At present there are approximately 30 million American's affected by chronic kidney disease, with an estimated 2.2 million requiring treatment for end-stage renal disease by 2030, greatly impacting the healthcare system [18]. Malnutrition and wasting are important determinants of morbidity and mortality in patients with CRF on dialysis. Even patients with a relatively modest degree of chronic renal insufficiency are characterized by reduced lean body mass, bone mineral content, and basal energy expenditure [19]. In humans CRF has been linked to a high prevalence of anemia in an elderly population (64.9% with vs. 55.7% without CRF) with the greater risk of anemia in the presence of CRF increasing with age [20]. Most cases of CRF are associated with aging and it is one of the most common illnesses of geriatric cats and dogs [21]. Approximately one in five cats over the age of 15 yrs has CRF and it is estimated to occur 3 times more frequent in cats than dogs.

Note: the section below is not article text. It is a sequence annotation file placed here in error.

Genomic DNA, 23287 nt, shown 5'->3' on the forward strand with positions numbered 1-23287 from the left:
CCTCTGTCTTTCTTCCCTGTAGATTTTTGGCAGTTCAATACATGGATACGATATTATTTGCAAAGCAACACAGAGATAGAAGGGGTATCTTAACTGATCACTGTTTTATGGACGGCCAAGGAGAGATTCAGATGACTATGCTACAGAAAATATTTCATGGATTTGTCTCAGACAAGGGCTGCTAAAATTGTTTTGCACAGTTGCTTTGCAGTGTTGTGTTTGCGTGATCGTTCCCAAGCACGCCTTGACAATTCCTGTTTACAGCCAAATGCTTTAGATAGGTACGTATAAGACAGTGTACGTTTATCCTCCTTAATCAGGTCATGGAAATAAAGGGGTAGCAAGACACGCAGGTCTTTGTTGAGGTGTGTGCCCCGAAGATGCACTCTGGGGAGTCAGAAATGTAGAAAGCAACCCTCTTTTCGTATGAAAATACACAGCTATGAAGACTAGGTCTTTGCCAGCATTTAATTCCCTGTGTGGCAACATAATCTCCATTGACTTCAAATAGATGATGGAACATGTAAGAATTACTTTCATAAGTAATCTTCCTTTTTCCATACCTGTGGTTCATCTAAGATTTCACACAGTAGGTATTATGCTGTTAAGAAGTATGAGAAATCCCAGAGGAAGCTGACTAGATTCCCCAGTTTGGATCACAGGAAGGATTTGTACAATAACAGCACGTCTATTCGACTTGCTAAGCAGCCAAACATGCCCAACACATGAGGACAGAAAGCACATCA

As CRF has limited therapeutic options for both humans and pets any adjuvant therapy that delays associated disorders in these patients is of high interest. Unfortunately, the lack of efficient drug therapy for supporting CRF patients significantly increases their morbidity and mortality [22]. Currently, chronic dialysis or kidney transplant are the most common forms of treatment for humans. For pets, most studies focus on nutrition and dietary changes as the only available existing therapy [23]. It has been previously shown that the administration of a GHRH-analog had also an immune-enhancing effect on healthy aging individuals through stimulation of the GHRH/GH/IGF-I axis [24]. Administration of GHRH to CRF patients may improve their quality of life by acting as an immune-enhancing agent and treating their anemia. Here we show that a one-time treatment with a plasmid expressing GHRH followed by EP can improve the outcome of companion animals with renal insufficiency.